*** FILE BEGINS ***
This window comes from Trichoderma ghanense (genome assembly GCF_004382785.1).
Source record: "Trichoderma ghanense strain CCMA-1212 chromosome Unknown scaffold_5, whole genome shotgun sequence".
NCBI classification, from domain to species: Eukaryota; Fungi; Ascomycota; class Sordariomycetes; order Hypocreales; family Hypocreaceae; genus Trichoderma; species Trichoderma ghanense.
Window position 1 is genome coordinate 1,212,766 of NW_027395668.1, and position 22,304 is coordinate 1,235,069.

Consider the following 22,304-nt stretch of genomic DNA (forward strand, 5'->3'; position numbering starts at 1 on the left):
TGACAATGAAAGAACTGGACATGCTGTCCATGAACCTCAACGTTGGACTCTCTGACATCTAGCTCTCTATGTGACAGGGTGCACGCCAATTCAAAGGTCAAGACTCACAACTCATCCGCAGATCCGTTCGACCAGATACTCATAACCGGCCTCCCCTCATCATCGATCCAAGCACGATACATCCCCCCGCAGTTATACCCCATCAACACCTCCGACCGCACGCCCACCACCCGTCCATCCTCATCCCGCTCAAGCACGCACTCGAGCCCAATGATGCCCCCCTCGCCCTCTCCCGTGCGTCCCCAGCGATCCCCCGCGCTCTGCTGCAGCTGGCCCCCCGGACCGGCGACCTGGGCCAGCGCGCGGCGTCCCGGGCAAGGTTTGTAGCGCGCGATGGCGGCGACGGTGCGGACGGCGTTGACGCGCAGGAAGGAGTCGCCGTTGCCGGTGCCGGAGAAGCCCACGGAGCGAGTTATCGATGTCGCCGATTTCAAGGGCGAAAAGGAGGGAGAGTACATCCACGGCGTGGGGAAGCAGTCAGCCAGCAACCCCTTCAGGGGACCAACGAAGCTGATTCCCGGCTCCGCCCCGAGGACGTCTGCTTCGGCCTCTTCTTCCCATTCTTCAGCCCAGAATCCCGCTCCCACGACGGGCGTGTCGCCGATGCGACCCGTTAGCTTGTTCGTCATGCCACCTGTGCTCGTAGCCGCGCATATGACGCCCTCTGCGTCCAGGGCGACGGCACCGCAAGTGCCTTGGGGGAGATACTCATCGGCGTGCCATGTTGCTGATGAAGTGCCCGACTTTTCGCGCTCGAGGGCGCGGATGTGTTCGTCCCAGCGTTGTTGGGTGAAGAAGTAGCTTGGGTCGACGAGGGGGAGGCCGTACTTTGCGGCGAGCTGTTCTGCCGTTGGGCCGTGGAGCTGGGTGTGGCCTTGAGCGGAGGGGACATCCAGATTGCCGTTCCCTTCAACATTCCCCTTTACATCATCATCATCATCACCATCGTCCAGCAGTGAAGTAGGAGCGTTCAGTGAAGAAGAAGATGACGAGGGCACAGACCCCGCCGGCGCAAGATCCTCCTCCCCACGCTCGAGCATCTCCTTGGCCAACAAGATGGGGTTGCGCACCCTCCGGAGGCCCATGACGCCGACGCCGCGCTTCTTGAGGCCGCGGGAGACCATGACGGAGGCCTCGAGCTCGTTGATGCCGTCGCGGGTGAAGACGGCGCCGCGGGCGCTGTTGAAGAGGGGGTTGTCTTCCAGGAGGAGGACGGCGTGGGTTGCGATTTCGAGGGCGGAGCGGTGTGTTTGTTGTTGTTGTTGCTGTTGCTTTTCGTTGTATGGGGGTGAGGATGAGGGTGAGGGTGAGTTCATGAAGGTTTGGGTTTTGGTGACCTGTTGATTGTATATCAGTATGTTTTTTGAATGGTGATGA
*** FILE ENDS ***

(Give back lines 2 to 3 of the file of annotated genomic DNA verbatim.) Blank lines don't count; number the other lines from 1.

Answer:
Source record: "Trichoderma ghanense strain CCMA-1212 chromosome Unknown scaffold_5, whole genome shotgun sequence".
NCBI classification, from domain to species: Eukaryota; Fungi; Ascomycota; class Sordariomycetes; order Hypocreales; family Hypocreaceae; genus Trichoderma; species Trichoderma ghanense.